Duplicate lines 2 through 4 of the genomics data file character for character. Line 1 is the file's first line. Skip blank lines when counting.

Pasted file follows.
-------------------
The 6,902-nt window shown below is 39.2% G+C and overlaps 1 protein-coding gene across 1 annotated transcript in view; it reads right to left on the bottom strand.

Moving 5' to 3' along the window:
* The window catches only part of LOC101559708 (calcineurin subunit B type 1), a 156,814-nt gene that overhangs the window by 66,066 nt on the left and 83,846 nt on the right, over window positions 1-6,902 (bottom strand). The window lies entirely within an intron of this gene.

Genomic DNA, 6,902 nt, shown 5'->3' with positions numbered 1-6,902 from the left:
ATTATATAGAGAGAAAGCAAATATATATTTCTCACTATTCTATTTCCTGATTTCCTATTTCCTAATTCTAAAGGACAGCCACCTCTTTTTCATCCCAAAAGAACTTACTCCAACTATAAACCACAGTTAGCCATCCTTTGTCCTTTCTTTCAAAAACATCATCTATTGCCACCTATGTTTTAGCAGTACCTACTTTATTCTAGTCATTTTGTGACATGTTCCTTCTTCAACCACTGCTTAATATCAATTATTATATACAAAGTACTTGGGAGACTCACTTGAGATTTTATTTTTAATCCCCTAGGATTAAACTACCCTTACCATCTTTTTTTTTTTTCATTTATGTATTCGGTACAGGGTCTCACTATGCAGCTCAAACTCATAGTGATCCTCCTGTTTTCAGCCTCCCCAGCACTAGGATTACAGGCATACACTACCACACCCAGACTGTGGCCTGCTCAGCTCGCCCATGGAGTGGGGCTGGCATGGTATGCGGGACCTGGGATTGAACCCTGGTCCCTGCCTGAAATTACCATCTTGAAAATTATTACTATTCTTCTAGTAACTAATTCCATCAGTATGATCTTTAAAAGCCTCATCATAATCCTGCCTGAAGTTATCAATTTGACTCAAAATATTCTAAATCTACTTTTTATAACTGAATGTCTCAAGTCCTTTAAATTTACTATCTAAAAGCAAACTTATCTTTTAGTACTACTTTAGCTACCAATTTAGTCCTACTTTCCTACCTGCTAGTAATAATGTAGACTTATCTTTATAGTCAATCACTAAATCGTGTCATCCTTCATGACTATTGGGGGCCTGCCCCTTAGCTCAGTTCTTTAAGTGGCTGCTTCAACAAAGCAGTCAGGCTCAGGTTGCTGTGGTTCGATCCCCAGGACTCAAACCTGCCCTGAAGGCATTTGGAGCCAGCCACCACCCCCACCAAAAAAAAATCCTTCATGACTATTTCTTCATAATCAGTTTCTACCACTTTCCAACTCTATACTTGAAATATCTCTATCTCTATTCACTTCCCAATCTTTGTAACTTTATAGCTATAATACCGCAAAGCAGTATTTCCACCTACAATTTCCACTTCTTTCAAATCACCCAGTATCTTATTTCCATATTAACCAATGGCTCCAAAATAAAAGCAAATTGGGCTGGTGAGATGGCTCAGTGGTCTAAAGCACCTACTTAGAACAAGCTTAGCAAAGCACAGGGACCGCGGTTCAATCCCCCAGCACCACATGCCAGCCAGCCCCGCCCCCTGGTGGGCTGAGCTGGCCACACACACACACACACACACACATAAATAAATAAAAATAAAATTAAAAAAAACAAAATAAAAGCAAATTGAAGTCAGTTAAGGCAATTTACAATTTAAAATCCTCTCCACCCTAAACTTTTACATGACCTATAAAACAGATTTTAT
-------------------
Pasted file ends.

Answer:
Moving 5' to 3' along the window:
* The window catches only part of LOC101559708 (calcineurin subunit B type 1), a 156,814-nt gene that overhangs the window by 66,066 nt on the left and 83,846 nt on the right, over window positions 1-6,902 (bottom strand). The window lies entirely within an intron of this gene.

Genomic DNA, 6,902 nt, shown 5'->3' with positions numbered 1-6,902 from the left: